Award–winning journalist Andrea Bernstein is the Metro Editor for WNYC News. She has previously served as Political Director, Director of Transportation Nation, and Senior Reporter.
Four years ago, before the bi-partisan consensus on infrastructure spending had frayed, it might not have been remarkable to hear a Republican candidate for President say he -- or she -- believed in infrastructure spending, even if that meant borrowing. But in a year where Republican governors from Florida to New Jersey pulled the plug on big, already-in-the works projects, maybe it is.
"We're going to have to make an investment in our infrastructure and that's a place where if we make that investment, it will pay a return," Romney told a town hall meeting in Charleston, South Carolina December 17, expanding on remarks he made in New Hampshire last week.
And by infrastructure Romney took a broad view -- including roads, bridges, rail, ports, and air travel.
He also gave a little window into his economic theory.
"For instance, with regards to ports, as ports are dredged and made deep water ports and made more competitive they are then able to have more produce come in to them, more products come in to them and can charge therefore on the product coming in and can pay back the cost of the dredging or improvement," he said.
Here's a video posted by Building America's Future, a group that supports more spending on infrastructure. Full transcript of the exchange below.
Here's the transcript:
Question: What is your vision for improving our infrastructure system?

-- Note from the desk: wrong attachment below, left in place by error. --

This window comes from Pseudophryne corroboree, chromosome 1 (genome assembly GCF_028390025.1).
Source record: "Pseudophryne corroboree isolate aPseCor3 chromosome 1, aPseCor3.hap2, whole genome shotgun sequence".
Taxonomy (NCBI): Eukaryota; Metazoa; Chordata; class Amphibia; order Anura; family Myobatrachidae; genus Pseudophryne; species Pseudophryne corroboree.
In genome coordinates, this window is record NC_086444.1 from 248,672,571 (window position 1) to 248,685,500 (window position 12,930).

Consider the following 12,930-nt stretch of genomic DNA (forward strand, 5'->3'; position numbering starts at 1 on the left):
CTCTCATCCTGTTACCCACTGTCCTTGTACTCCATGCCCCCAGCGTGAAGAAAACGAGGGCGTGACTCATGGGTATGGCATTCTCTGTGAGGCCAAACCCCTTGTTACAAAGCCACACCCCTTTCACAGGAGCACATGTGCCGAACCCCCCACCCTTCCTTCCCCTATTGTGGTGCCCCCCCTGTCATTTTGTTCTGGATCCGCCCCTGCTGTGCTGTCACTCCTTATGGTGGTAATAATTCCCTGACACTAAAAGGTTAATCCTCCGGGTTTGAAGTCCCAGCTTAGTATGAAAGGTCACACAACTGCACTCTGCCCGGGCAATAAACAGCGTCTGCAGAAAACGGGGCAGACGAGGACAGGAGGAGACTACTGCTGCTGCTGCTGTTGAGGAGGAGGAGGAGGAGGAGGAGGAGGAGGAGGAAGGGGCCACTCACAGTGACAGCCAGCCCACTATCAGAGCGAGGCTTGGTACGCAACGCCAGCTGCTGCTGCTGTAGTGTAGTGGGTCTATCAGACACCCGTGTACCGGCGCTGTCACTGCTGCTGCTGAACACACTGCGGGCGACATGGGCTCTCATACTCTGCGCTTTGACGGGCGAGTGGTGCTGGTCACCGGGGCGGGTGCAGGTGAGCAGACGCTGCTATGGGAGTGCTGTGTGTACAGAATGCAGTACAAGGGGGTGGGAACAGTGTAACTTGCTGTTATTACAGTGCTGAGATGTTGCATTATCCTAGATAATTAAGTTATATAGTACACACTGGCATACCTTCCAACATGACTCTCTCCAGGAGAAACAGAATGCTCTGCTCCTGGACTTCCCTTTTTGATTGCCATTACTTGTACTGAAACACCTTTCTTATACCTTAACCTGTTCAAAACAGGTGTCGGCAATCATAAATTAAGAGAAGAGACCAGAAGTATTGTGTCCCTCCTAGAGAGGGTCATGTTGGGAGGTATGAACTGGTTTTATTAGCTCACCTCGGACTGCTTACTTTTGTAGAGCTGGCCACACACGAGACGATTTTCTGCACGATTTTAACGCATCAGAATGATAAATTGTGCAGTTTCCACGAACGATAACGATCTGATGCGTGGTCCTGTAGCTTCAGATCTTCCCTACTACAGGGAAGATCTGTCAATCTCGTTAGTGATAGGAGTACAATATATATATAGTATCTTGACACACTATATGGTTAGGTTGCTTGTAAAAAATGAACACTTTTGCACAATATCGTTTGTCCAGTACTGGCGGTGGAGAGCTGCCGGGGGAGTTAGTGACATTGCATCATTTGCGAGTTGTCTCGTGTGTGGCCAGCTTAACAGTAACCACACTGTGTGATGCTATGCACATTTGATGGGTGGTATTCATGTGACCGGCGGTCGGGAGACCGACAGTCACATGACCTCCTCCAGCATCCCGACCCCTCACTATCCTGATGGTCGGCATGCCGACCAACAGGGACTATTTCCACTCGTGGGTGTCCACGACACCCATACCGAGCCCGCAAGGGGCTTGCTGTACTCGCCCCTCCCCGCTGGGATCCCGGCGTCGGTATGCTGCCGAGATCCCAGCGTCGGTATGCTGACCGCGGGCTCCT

Romney: We got infrastructure issues in our ports, on our rail yards, on our aircraft systems, in our highways in particular.
I came in as governor of my state and my transportation people said that we had 550 structurally deficient bridges in my state. Five hundred and fifty. And we were spending $100 million a year on bridge repairs -- I doubled that to $200 million a year.
Now, that means I had to cut some other things to make sure we were able to put priority behind getting our bridges up to speed. We're going to have to make an investment in our infrastructure and that's a place where if we make that investment, it will pay a return. I don't mind borrowing if something has a revenue stream that will pay back the borrowing.
What I don't like is what we see in Washington where we borrow for just everyday expenses with no new revenue stream to pay it back.
But for instance with regards to ports, as ports are dredged and made deep water ports and made more competitive they are then able to have more produce come in to them, more products come in to them and can charge therefore on the product coming in and can pay back the cost of the dredging or improvement.
That's what's going to have to happen on our ports, on our highways, in our aircraft system.
We're going to have to make the investment to upgrade our infrastructure to make it competitive globally but also so our enterprises can be successful in moving products around. Then we can be competitive sending products around the world.
I recognize that America has to compete and for us to compete to have good jobs we have need to have good infrastructure and I'll stand behind --
By the way, the decision as to which ports to dredge and which rail lines to improve and which highways to get upgraded that's a decision to be made on analysis of need, a potential for return and opportunity not based upon politics.